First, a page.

Nowhere was this problem felt more acutely than in Belgium and Luxembourg. The two nations were in a position that in its unfavorability could only be matched by Poland. They were small nations sandwiched between two rival nations in Germany and France, and it was almost a given that if either of those nations attacked the other they would want to move through the smaller nations in between. The Belgians were stuck in a rough spot where they were more concerned about an invasion from Germany, but if they only built fortifications on the border with Germany it was completely possible that a German attack would instead come from further north and through the Netherlands. For their part the Dutch planned to resist, but just like the other smaller nations in the region they had little hope of victory unless massive aid was rushed in from other nations. There were some disagreements about the best strategy for the Dutch military in time of invasion. They could either try to defend closer to the borders, or they could retreat back to the core where the possibility of a lengthy defense was more likely. However, if they did decide on the latter course, it would make it more difficult for help to arrive from other nations, so it was really a trade off. A focus on an inner fortress region would also prove problematic for Belgium, with it allowing a German attack to move through the Netherlands and towards the Belgian border. The Belgian government, which a bit more trusting of the French, would also slowly move away from close relations to France during the 1930s. For most of the 1920s the two nations were very close, if only due to the fact that they were united in their desire to see Germany pay the reparations from the war, with both France and Belgium being at the top of the recipient list for those reparations. But as 1918 slipped further and further into the past, in Brussels other concerns began to east away at their desires to continue working closely with France. The core of the problem was that the second and third largest national security concerns, after an invasion by Germany, was either being pulled into a war in Eastern Europe due to an alliance with France or being invaded by Germany specifically because of French plans to move their own military units into the country. During the First World War Belgium had seen years of constant fighting, and avoiding being a battlefield was high on the list of Belgian priorities. And just so we are clear, moving a bunch of troops into Belgium, and doing everything in their power to make sure France was not the battlefield of the future, was exactly what the French were planning to do. They were more than willing to sacrifice the Belgian countryside to make that happen. The real turning point in relations between Belgium and France was the reoccupation of the Rhineland in 1936. When it occurred the Belgians would make ti clear that they would not support France if it was going to try and place sanctions on Germany, ending 15 years of close cooperation between the two nations against any alteration of the restrictions placed on Germany in 1919. After the Rhineland remilitarization, there would be a clear trend of the Belgian government moving away from its previous agreements with France. This would culminate in an agreement that would be signed with the French and British governments which essentially replaced all of the agreements that had been made in 1920. Those agreements had brought the French and Belgian militaries together in frequent staff talks and joint military planning. The new agreement put Belgium firmly back into the category of neutral nations, with the expressed intention of not allowing any nation to violate its border. After the agreement was signed, Paris and London would still guarantee Belgian borders, and their neutrality, reverting back to essentially what the relationship between the three nations had been before 1914. This arrangement would still be in place in 1939 when Germany invaded Poland, which meant that the German Army had a much smaller length of border to defend, having to only be concerned with the border shared with France. But that was in no way something that should be laid at the feet of Belgium, as with all small nations around Europe during these years, they were stuck in an impossible situation, and one that they fully recognized. They were one of many nations caught in a geographic and demographic nightmare, with no good choices in a world that seemed to be hurtling towards war.


We are now firmly into the random topic section of this episode, because I know that at some point in this podcast I want to talk about the absolutely riveting, but remarkably important topic of underway replenishment at sea. Since the major navies of the world had moved away from sail power during the later 1800s, there had been a new limitation placed on every naval ship, the amount of fuel that it could store onboard. For several decades this was in the form of coal to fire boilers, but then shortly before the First World War some ships began to shift to oil for fuel, a shift that would greatly accelerate after the war. Oil provided a whole host of benefits to naval ships, it was easier to store, drastically easier to move around the ship, and also provided more heat per volume. But no matter what fuel was used, there was a finite amount of it that could be placed on ships, and that finite amount would be used up at some point. This put a specific maximum distance that any warship could travel, at which point it would need to meet up with a collier, generally at a protected anchorage or port, and begin the very manual process of transferring coal. The rate at which this could be done varied, but regardless of the method it was backbreaking and exhausting work for the men on board. But most importantly from a naval strategy perspective, it limited a navy’s options. This did not really become a factor in the major naval engagements of the First World War, most of which were fought in the relatively small constraints of the North Sea, but in the next war, the naval battlefields might be in more expansive waters. There had been some attempts to address this, and allow for the transfer of coal from one ship to another while they were still at sea and moving, but none of them were perfect, and by the time they were showing promise, the transition to oil was already on the horizon. The United States Navy would put a lot of emphasis on underway refueling due to the type of naval war they would spend the entire interwar years planning for, a war with Japan that mandated that the United States Fleet move all the way across the Pacific. Even planning for several hops across the vast distances of the Pacific, the smaller ships of the fleet, the critical flotillas of destroyers and light cruisers, would need to refuel on the way, and therefore it became a common training item. By the early 1930s it was basically a routine exercise. One of the key changes made based on experiences during exercises was for capital ships to be able to refuel their own escorts, instead of having to rely on dedicated supply ships. However, it would not be until late in the 1930s that focus was put in trying to refuel the larger ships of the fleet while underway, with the procedures not being developed until after 1938 by Task Force 7 under the command of one Rear Admiral Chester Nimitz who would later go on to say that “Underway replenishment was the U.S. Navy’s secret weapon during World War II”. Battleships and carriers were generally more dangerous to refuel without a lot of practice and caution simply due to their size, with the lines used to secure a destroyer in place much easier to handle than those required for a ship many times the size. All of these processes would be perfected by 1945, with the massive American fleets of 1945 able to completely resupply not just fuel, but ammunition, food, and everything else, while remaining at sea.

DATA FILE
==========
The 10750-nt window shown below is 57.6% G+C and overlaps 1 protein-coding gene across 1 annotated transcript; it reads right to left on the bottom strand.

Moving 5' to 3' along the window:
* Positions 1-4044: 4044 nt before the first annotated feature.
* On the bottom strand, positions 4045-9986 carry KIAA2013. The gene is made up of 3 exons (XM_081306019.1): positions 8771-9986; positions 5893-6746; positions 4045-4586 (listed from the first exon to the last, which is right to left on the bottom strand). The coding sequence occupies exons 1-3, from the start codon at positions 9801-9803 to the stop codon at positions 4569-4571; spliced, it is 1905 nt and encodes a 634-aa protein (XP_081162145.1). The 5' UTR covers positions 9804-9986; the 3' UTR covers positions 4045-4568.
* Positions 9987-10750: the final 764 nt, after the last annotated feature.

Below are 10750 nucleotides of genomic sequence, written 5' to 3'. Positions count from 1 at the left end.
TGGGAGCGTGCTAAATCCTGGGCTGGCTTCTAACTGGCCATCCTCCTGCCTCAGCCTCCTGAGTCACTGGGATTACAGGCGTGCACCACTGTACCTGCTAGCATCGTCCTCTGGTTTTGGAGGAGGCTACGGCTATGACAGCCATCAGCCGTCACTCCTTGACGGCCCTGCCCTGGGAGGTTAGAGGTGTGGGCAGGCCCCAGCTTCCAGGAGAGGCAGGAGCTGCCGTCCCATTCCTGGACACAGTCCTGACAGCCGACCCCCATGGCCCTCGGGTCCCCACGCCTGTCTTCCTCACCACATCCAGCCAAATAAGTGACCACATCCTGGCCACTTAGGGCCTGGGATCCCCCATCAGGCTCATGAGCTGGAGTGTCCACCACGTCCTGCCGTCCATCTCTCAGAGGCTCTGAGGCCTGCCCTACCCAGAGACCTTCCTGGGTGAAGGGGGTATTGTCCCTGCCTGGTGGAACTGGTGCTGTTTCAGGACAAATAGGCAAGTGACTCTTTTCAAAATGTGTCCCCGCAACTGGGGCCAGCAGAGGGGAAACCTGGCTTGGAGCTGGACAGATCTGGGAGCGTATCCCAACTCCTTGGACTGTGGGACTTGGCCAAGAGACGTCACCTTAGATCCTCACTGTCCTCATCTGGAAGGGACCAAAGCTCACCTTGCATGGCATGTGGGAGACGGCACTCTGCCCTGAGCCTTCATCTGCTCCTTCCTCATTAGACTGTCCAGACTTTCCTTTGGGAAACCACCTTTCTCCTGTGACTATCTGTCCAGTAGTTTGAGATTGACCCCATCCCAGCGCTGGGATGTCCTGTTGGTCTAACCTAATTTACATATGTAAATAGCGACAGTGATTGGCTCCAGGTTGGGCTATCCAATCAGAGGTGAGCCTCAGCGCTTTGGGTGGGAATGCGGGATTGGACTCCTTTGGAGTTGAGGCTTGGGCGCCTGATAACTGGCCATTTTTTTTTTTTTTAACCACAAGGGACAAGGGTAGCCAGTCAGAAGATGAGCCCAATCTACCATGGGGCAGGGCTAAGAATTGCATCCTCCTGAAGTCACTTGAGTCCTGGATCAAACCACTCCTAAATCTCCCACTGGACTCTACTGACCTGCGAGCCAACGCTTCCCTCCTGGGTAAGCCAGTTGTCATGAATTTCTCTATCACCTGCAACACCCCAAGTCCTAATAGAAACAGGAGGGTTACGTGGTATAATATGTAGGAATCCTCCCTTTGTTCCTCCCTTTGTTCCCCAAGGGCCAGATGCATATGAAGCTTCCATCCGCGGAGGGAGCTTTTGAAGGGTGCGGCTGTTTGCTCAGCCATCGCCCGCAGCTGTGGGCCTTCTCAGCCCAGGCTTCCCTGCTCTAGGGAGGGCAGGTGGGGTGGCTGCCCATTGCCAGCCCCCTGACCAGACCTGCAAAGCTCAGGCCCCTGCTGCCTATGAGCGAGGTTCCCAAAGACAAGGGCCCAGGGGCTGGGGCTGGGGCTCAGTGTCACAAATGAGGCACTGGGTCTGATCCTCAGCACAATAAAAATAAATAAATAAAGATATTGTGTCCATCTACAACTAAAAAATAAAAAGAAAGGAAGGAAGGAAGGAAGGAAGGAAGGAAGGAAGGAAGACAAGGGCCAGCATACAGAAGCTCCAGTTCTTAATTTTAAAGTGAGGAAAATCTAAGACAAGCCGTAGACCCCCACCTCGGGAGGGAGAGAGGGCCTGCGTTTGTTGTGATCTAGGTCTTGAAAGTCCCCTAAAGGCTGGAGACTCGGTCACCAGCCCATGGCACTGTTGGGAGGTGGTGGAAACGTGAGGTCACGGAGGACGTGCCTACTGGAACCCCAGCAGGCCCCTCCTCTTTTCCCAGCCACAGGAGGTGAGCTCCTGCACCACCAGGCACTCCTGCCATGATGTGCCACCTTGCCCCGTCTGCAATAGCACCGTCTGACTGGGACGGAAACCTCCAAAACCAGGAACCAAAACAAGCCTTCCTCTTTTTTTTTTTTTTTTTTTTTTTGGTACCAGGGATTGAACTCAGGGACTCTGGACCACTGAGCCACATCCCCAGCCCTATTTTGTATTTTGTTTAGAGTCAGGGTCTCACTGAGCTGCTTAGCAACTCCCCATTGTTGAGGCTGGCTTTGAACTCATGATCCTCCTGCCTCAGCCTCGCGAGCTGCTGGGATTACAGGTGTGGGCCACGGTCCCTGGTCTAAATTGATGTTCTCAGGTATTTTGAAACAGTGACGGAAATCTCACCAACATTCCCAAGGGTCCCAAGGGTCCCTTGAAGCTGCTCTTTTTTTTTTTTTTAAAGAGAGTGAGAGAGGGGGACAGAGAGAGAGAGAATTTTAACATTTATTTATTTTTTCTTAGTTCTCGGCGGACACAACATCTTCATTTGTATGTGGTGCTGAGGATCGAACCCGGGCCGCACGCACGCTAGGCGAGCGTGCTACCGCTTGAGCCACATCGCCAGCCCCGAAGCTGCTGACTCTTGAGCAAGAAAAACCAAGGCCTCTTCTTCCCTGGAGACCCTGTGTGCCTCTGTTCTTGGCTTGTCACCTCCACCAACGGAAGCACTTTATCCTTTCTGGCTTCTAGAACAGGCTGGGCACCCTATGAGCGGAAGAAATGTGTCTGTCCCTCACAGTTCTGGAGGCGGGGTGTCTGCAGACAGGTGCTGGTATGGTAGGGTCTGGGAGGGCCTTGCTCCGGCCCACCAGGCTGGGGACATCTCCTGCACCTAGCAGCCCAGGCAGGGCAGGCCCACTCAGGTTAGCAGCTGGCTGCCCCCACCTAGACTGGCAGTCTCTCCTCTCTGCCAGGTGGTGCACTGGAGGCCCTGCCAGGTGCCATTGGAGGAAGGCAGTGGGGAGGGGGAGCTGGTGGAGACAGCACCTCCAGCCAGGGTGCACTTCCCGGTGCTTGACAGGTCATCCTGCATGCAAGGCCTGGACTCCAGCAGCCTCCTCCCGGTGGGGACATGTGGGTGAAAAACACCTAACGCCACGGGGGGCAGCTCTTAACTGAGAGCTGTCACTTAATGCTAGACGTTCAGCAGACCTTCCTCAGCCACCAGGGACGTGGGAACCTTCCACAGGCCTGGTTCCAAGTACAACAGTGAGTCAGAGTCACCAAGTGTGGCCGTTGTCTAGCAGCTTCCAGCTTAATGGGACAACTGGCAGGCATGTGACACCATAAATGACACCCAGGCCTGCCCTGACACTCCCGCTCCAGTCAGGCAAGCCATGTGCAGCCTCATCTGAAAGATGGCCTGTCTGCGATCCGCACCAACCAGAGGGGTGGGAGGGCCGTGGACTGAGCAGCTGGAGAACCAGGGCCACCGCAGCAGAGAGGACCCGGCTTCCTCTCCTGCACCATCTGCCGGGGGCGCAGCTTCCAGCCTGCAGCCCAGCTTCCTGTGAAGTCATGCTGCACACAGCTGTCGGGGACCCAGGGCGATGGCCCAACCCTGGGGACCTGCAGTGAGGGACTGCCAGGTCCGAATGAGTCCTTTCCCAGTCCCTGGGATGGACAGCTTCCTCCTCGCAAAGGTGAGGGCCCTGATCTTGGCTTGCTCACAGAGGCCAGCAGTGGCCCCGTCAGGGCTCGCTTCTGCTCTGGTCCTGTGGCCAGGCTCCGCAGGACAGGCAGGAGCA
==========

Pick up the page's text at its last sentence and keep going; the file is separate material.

Speaking of the war at sea, another important topic of conversation would be how an army would transition from the sea to the land in amphibious operations. There were so many unknown pieces of amphibious operations during the 1930s, which can be easy to forget due to the prominent role they play in the Pacific War. When looking back from the 1930s there were very few modern examples of large amphibious operations, especially ones that were launched against contested beaches. Gallipoli was an example, but given the course of that operation, it mostly served as an example of the many challenges that would be faced. This left amphibious operations as an area of military theory with many more questions than answers. Was it better to launch day or night landings? How could naval vessels best support the landings? What role could air power play? Would it be more effective to concentrate the landing forces or disperse them, trading firepower in one area for greater flexibility? These were just some of the questions involved. The three nations that would have the greatest need for amphibious operations during the Second World War were Britain, Japan, and the United States. In Britain during the interwar years there would not be many resources put into the amphibious problem, mostly due to budget issues. The Royal Navy had many priorities on which to spend its limited funds, and even though the funds available would greatly increase in the last few years before the war, during most of the 1920s and 1930s it was felt that there was never enough money to go around. The need for such a force was recognized, there were discussions about how the operations would be structured, but the final piece in those efforts was missing: dedicated resources and exercises. One of the challenges unique to Britain was that there was not a dedicated set of infantry units that would perform the landings. The Royal Navy had the Royal Marines, but if they were to be used in landing operations of any size they would need to be drastically expanded. Asking for the money for this expansion would have been challenging and would have required other sacrifices by the Royal Navy that the Admiralty was unwilling to make. This meant that cooperation with the Army was essential, which also meant that both services had to prioritize amphibious operations, which would not really happen until 1938 with the creation of the Inter-Service Training and Development Centre. This group would have only a year to work through the problem and to start development of dedicated landing craft. On the other side of the world, unlike the Royal Navy the Japanese military would put a huge amount of resources towards the problem of amphibious landings. The primary driving force behind this difference was down to how Japan planned to start a war. A critical piece of every Japanese war plan in the Pacific were assaults on various islands held by other nations, from smaller areas like Guam or Wake Island to the much larger operation of invading the Philippines. Due to these very specific known requirements, two different amphibious force structures would be organized. The first was created by the Navy and involved small and lightly armed naval infantry regiments which could be used to quickly move to any smaller island and capture them. This would eventually become the Special Naval Landing Forces which was a bit larger than a battalion in strength, with over 1,000 men. They were highly specialized troops, but their training allowed them to execute night landings and other special operations against smaller targets. The second force was created by the Japanese army and would be used in larger operations if required. 3 divisions would be trained in this special task, but then after 1937 they would be pulled into the fighting in China. While this reduced the ready strength of units to execute the landings, it did not undo the fact that through the training of those divisions the Japanese had gained a good appreciation for what was required to mount successful amphibious operations. In the United States the requirements of War Plan Orange, which was the primary driver behind Naval planning and preparations during the interwar years, made amphibious operations essential. Orange would go through many major and minor revisions, but at its core it was the plan of how the United States Navy planned to fight a war with Japan. The plan always involved some strategy for trying to move naval strength across the Pacific to reinforce or to recapture the Philippines. Due to the islands possessed by Japan, and the likelihood that they would capture other islands, it was always assumed that at least a few islands held by the enemy would have to captured. The Marine Corps would begin to fill the role required to mount these operations, and over the course of the 1920s and 1930s the overall training for the Marines would involve more and more amphibious training. Then after 1935 there would be at least one Fleet Landing Exercise every year, which often also involved the Army. These would continue until 1940, and while the operations after 1941 would grow and evolve, these prewar exercises allowed for the testing of some basic concepts. After the war started, all three nations would be faced with the need for landing operations, and the focus placed on the operations by the Japanese and Americans, and their later entry into the conflict, would give them a leg up, but there would still be many challenges.